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Explained | 100 Days Of Taliban: Broken Promises & False Assurances To Afghanistan's People

After taking over the country, the Taliban showcased that they would come back with a totally "changed mindset". However, the reality is totally different

100 days of Taliban


Taliban's forced takeover of Afghanistan completed 100 days on November 24. Several key promises including, rendering a better life to lakhs of Afghans, upliftment of human rights and betterment of women are yet to be addressed by the extremist organisations. After taking over the country, the Taliban showcased that they would come back with a totally "changed mindset" that believes only in the "development of human beings". They also promised to proffer equal opportunities to women and said the organisation would not use the Afghan soil for any terror activities. Irrespective of their claims, the ground reality tells a different story altogether. 

How did Taliban ravage the already war-torn country?

A series of incidents unfolded after the Taliban captured the national capital, Kabul on 15 August, leaving the country's citizens in tatters. The nation further plunged into deeper crisis after the democratically elected president Ashraf Ghani fleed the war-ravaged and debt-ridden country. Subsequently, on 26 August, five days before the United States ended its mission in Afghanistan, two suicide bombers killed over 200 Afghans and other nationals who flocked at the Kabul airport to flee from the country. Despite rising brutality against their own citizens, the extremist group reiterated respecting human rights in the country. They had agreed to form an inclusive government including, ensuring the role of women in the decision-making process. However, irrespective of their claim, it brought hardliners to the forefront of policymaking. They had also promised to respect the work of journalists but the reality is completely opposite.

Human rights violations

Violence against Rights activists and protesters in Afghanistan has become a common occurrence after Taliban's takeover. Reports of harassment and brutalities against women activists have started emerging from the country since the very first day of their takeover. On 12 September, Human Rights activist Habibullah Farzad was thrashed brutally by the extremist group. According to the local media reports, the activist was beaten for participating in a protest held by women in Kabul. Earlier in November four human rights activists were reportedly killed by the Taliban. Though the all-men government promised to take actions against the accused, no such major developments were reported after the assassination of women activists.

Return of decade-old law

During an interview with AP, Mullah Nooruddin Turabi who was the chief enforcer of its harsh interpretation of Islamic law when the Taliban last ruled Afghanistan said that the extremists would once again carry out the executions and amputations of limbs, perhaps not in public. "Everyone criticized us for the punishments in the stadium, but we have never said anything about their laws and their punishments,” Turabi told AP, speaking in Kabul. “No one will tell us what our laws should be. We will follow Islam and we will make our laws on the Quran.” As per AP, Turabi, who is now in his 60s was the justice minister and head of the so-called Ministry of Propagation of Virtue and Prevention of Vice or the so-called "religious police" during the previous rule of the extremists in the 1990s.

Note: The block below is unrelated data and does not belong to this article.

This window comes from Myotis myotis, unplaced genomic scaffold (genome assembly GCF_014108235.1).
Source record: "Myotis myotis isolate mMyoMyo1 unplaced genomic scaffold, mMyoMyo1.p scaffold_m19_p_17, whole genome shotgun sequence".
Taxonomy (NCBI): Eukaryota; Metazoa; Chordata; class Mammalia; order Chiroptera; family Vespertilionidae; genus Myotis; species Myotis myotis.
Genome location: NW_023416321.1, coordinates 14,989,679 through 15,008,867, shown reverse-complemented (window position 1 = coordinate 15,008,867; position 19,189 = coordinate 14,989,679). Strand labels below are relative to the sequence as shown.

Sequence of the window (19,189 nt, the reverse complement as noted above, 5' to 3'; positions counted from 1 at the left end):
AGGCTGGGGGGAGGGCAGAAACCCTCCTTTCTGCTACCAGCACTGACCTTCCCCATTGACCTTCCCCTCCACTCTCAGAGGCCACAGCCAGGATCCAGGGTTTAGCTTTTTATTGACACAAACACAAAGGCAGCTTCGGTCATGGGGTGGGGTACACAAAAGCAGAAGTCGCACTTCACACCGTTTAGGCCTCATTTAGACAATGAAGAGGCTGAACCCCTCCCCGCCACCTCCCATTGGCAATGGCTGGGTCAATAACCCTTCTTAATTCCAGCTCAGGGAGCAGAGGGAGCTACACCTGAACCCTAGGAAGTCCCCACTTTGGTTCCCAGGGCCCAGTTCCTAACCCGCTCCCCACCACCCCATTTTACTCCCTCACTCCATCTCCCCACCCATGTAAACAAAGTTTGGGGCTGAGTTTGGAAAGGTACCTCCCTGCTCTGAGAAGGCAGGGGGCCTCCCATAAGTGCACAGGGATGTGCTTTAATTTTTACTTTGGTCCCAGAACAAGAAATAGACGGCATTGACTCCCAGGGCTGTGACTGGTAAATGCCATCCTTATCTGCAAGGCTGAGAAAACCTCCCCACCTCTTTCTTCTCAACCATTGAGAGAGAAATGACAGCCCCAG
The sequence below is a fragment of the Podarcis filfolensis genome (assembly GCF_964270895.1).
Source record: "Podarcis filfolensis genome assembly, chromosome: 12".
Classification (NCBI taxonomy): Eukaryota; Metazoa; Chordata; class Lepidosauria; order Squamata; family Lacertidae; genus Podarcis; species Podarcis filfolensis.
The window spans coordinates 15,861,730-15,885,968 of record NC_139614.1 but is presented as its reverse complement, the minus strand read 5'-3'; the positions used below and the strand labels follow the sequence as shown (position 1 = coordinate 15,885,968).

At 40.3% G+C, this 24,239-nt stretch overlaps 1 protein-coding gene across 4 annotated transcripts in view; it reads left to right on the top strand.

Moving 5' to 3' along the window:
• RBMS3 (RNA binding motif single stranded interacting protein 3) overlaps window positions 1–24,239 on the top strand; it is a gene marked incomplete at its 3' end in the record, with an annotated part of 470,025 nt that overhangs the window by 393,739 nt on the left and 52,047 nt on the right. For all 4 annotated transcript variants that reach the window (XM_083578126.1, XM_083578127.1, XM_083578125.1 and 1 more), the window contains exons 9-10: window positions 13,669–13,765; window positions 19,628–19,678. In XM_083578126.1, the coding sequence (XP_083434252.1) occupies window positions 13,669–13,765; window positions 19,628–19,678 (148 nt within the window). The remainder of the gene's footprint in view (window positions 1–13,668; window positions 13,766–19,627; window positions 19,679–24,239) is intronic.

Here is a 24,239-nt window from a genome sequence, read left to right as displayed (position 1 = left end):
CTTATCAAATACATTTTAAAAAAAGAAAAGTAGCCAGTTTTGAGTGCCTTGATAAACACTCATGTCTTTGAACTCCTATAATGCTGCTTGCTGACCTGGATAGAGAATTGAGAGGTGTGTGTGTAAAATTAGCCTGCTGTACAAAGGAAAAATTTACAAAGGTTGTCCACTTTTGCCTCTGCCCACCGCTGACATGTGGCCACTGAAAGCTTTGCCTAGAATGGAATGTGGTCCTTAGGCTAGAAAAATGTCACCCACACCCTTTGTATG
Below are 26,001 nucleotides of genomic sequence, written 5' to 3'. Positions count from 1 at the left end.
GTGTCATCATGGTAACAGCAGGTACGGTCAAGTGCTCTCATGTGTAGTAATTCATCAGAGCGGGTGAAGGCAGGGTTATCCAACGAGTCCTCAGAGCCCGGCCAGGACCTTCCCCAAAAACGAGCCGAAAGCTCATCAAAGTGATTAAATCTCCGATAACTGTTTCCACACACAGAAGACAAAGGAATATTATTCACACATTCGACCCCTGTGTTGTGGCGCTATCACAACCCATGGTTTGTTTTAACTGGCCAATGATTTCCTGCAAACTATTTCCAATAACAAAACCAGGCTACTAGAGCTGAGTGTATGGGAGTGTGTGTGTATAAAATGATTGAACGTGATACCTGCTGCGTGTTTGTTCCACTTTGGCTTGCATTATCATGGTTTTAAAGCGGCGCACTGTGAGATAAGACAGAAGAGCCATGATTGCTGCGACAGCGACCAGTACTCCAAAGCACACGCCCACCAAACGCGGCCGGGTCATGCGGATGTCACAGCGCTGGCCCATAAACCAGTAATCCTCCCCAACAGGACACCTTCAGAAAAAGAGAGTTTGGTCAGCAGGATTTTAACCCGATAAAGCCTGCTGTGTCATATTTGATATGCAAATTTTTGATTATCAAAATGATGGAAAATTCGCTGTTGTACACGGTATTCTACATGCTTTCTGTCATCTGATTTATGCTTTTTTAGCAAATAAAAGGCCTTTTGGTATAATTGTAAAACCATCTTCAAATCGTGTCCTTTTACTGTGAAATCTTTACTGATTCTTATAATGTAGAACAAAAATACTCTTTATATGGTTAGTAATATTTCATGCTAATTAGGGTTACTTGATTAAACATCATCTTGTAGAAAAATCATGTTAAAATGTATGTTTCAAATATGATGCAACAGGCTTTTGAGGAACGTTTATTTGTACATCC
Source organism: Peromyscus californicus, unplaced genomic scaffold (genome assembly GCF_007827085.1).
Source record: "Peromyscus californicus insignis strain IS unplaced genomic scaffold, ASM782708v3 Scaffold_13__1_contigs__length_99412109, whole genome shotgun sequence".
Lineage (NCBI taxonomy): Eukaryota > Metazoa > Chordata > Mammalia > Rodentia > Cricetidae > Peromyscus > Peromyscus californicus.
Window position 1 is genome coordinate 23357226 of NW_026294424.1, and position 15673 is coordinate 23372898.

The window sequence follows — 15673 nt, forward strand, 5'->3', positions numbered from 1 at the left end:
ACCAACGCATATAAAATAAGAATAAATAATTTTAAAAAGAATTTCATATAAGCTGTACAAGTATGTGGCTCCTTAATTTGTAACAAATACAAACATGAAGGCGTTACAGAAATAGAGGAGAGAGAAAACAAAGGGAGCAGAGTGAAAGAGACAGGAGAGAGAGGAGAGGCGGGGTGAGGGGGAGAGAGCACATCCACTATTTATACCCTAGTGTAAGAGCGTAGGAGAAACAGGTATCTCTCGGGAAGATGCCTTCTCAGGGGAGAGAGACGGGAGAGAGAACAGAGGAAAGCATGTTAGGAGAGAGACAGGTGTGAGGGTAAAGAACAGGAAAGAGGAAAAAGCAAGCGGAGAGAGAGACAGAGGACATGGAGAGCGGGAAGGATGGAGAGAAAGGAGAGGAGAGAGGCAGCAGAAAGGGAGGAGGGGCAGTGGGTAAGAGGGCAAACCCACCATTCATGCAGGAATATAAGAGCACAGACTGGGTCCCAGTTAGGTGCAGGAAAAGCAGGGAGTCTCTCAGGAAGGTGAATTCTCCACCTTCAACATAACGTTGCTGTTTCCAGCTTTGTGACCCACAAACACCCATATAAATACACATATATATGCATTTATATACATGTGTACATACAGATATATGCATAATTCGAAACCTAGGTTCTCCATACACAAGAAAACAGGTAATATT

At that time, most of the punishments took place in Kabul’s sports stadium or on the grounds of the crowded Eid Gah mosque with hundreds of Afghans as spectators. As per the decade-old laws, the executions of convicted murderers were usually carried out by the victim’s family, by a single shot to the head. The victim’s family was even provided with the option of accepting “blood money” and sparing the criminal’s life. For convicted thieves, the punishment involved amputation of a hand. Meanwhile, the ones convicted of highway robbery, a hand and a foot were amputated. Working on the same module, several cases were reported in Afghanistan where the Taliban killed the criminals and then hang the body at the centre of the town, violating their own promises.

'Bogus promises' for Women 

After taking over, the Taliban exaggerated that they are completely changed as compared to the earlier regime. The extremist group promised to allow women education and jobs. In spite of fulfilling their promises, the Taliban barred women from educational institutions and working. Since then, women across the country have been protesting against the closure of schools and colleges. Despite that, the terrorist group has not taken any concrete steps to restore their fundamental rights. According to media reports, the "terror organisation" is planning to proffer Afghan women as second-class citizens. Also, Afghan women will be unabatedly suppressed in their own country under the Taliban for the sake of their "monopolised version of Islam".

Taliban using Afghan soil for nurturing terrorists 

Earlier in September, Michael Morell, who served as acting Central Intelligence Agency director twice, during an online forum sponsored by the US Attorney's Office, speculated that the Taliban would invite al-Qaida to rebuild its base in Afghanistan. Morell, who had briefed President George W Bush on the 11 September attacks, believed that the Taliban will give a safe haven to al-Qaida in order to target the United States. According to the CIA veteran, who had also briefed President Barack Obama on the intelligence that led to the killing of Osama bin Laden, counterterrorism efforts fall into a pattern in which their abilities could be easily degraded. However, he noted that al-Qaida bounced back as soon as the focus shifted to other terror organisations. 

Image: ANI

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